Ground-Tying a Horse
By Jim & Phyllis Dobbs and Alice Woodyard
This is the third article in our series about the use of horses with pointing dogs. The first one in the series covered teaching a dog not to chase horses and to remain steady when on point even if approached by someone on horseback. The second article covered teaching a dog to "heel" to a horse.
Now we will use the e-collar on the horse itself to train it to remain "ground-tied" while you dismount and look for a bird the dog has pointed.
Start in the Corral
Teaching a horse to ground-tie, like other basic schooling, is best begun in the corral. As a prerequisite, the horse must know that "whoa" means to stop, and be used to hearing gunfire.
Put a halter and long lead rope (about 14 feet long) on the horse, and tie the free end of the rope into a large ball of knots (see photo).
Fasten a second strap onto your e-collar so that it will fit the horse's
neck. Use the lowest
Place the receiver part of the collar high on the horse's neck at the poll, just behind the ears. This placement will cause the horse to drops its head instead of throwing it.
Lead the horse to the center of your corral, tell it, "Whoa," and walk out in front of it. Drop the end of the rope, with its ball of knots, on the ground in front of the horse and say, "Whoa." When you drop the end of the rope, leave enough slack so that the movement of the horse's head doesn't make the ball of knots move on the ground. However, if the horse starts to walk away, the knots will move.
Walk away, watching the horse and the knotted rope. As the horse starts to move, the ball of knots will start to move, too. The moment the ball moves, nick the horse with the e-collar. If it doesn't stop and stand still on its own right away, tell it, "Whoa," and help the horse come to a stop. Repeat this procedure in different places in the corral so that the horse has several experiences of being nicked right after the ball of knots starts to move. It will start to become very aware of the ball of knots and its motion and become a bit suspicious of it!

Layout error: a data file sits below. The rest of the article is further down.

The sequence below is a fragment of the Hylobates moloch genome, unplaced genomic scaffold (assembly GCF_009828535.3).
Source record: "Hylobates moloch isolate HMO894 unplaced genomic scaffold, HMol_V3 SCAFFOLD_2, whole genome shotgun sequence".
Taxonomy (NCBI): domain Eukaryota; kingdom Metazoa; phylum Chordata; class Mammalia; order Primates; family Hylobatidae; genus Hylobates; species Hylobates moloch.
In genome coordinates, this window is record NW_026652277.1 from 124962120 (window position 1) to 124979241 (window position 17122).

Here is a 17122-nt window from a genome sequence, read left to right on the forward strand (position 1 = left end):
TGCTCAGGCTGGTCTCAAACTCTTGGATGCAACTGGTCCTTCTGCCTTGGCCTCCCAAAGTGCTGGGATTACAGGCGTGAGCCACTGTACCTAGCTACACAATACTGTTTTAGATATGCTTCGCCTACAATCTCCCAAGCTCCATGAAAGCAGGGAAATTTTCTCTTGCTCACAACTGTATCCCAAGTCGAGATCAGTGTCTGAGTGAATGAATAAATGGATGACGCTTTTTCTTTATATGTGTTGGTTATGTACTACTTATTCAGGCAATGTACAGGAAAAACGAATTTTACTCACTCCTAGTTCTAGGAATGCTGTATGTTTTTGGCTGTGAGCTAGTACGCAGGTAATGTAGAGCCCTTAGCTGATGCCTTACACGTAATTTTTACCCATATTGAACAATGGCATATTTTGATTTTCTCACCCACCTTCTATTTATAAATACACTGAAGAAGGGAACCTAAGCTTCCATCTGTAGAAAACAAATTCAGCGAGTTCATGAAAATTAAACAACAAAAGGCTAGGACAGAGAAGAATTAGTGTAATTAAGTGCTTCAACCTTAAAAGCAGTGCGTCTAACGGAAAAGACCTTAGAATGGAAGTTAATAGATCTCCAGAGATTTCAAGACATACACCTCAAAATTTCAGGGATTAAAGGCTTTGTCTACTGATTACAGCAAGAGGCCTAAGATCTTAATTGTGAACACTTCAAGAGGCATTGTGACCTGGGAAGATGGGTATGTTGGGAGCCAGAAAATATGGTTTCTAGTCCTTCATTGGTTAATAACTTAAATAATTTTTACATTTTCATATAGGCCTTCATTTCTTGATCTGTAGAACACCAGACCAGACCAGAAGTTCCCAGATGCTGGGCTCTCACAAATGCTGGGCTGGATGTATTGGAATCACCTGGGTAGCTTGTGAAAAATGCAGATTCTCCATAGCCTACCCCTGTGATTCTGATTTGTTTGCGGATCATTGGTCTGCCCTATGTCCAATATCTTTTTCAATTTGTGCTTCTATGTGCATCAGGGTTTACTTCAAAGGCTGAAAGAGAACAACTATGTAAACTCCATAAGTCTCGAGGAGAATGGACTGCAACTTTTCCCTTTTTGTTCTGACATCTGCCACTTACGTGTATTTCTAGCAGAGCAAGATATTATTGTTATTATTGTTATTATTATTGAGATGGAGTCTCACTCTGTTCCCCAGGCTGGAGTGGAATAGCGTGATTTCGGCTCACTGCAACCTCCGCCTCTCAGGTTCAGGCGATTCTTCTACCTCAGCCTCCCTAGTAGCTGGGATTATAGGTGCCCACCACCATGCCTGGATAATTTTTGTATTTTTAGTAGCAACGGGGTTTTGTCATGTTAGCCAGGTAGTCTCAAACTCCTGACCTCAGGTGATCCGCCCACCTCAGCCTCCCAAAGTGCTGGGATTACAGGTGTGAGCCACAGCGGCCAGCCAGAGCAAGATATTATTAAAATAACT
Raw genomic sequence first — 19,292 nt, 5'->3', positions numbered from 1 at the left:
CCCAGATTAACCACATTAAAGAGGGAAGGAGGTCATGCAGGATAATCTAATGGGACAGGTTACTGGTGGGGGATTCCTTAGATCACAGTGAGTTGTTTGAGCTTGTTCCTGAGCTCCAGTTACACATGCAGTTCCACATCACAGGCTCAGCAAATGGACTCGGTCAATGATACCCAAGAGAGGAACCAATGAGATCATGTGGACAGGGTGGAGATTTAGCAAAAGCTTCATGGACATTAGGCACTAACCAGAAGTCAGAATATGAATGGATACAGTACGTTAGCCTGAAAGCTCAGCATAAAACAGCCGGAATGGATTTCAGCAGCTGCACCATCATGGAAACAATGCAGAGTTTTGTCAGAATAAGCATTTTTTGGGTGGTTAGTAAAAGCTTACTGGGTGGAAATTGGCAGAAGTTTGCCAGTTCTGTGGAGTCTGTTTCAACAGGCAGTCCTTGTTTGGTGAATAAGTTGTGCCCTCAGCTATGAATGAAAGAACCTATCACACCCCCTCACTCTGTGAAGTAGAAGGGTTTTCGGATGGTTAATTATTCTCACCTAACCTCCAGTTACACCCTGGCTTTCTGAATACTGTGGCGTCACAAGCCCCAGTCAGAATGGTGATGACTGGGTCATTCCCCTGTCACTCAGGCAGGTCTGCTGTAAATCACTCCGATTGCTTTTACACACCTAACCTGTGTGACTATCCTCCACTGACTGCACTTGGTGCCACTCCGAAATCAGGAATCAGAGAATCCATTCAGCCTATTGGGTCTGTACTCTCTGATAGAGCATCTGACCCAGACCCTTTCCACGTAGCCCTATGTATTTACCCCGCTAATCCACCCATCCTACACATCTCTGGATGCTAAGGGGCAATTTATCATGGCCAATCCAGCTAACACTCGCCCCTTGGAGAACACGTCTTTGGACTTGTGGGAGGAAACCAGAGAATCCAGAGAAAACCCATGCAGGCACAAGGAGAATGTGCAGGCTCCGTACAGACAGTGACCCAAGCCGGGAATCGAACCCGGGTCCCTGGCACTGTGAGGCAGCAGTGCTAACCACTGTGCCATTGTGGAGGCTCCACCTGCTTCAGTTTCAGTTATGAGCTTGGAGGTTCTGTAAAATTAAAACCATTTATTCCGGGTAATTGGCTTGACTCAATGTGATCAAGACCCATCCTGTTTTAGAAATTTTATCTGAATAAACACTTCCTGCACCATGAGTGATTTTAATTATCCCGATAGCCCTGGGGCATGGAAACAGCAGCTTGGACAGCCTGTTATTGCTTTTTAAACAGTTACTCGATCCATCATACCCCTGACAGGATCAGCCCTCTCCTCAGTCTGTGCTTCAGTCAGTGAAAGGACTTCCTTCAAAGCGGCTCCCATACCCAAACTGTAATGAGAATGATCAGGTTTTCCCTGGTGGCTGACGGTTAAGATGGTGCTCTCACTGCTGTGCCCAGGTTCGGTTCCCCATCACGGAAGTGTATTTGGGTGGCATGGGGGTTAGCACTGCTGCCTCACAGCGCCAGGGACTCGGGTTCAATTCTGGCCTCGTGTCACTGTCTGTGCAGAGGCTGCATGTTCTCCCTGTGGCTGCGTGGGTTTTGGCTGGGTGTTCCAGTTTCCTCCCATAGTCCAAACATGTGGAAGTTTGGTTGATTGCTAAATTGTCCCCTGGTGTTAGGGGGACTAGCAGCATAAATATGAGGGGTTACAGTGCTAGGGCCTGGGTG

This Technique Takes Advantage of Timing
This technique uses perfect timing to cause the horse to associate the movement of the highly visible ball of knots with the nick. The horse associates the movement of the end of the rope lying on the ground with what is nicking it every time it starts to walk.
Now, with each additional repetition, start taking one of the knots out of the end of the rope until there aren't any knots left. Now you can substitute a regular length lead rope for the long rope you started with.
Pretend to Find a Bird
After you have walked out in front of the horse and dropped the lead rope, go through the motions of trying to flush an imaginary bird. Keep an eye on the horse as you go through your bird-flushing motions, and any time the end of that lead rope moves, nick the horse with the e-collar.
Add the Saddle, Bridle, and the Rider
Now that the horse is familiar with the correction and why it happens, put the bridle and saddle on the horse and lead it around the corral. Your bridle and reins will substitute for the halter and rope as you repeat the familiar training procedure.
Now mount up and ride to a different part of the corral. As you dismount, say, "Whoa," and drop the reins. Go out to the front of him again like you're looking for the bird.
Add the Rest of the Picture
Go to a fenced pasture and dismount a couple of times, being ready to reinforce the lesson the horse learned in the corral.
Now add the rest of the picture. Add the dog on point, add flushing a real bird, and add firing a gun. As the last part of the picture, have other horses and riders come up and stop behind the ground-tied horse. With each new addition, repeat the familiar exercise of walking out in front of the horse, dropping the reins, and saying, "Whoa." Nick the horse with the e-collar any time it starts to move away.
Now it's Time for Fieldwork!
When you are sure the horse has accepted its ground-tying lesson, take it out to the field and enjoy the fruits of your labors as you work your dogs.
Dobbs Training Center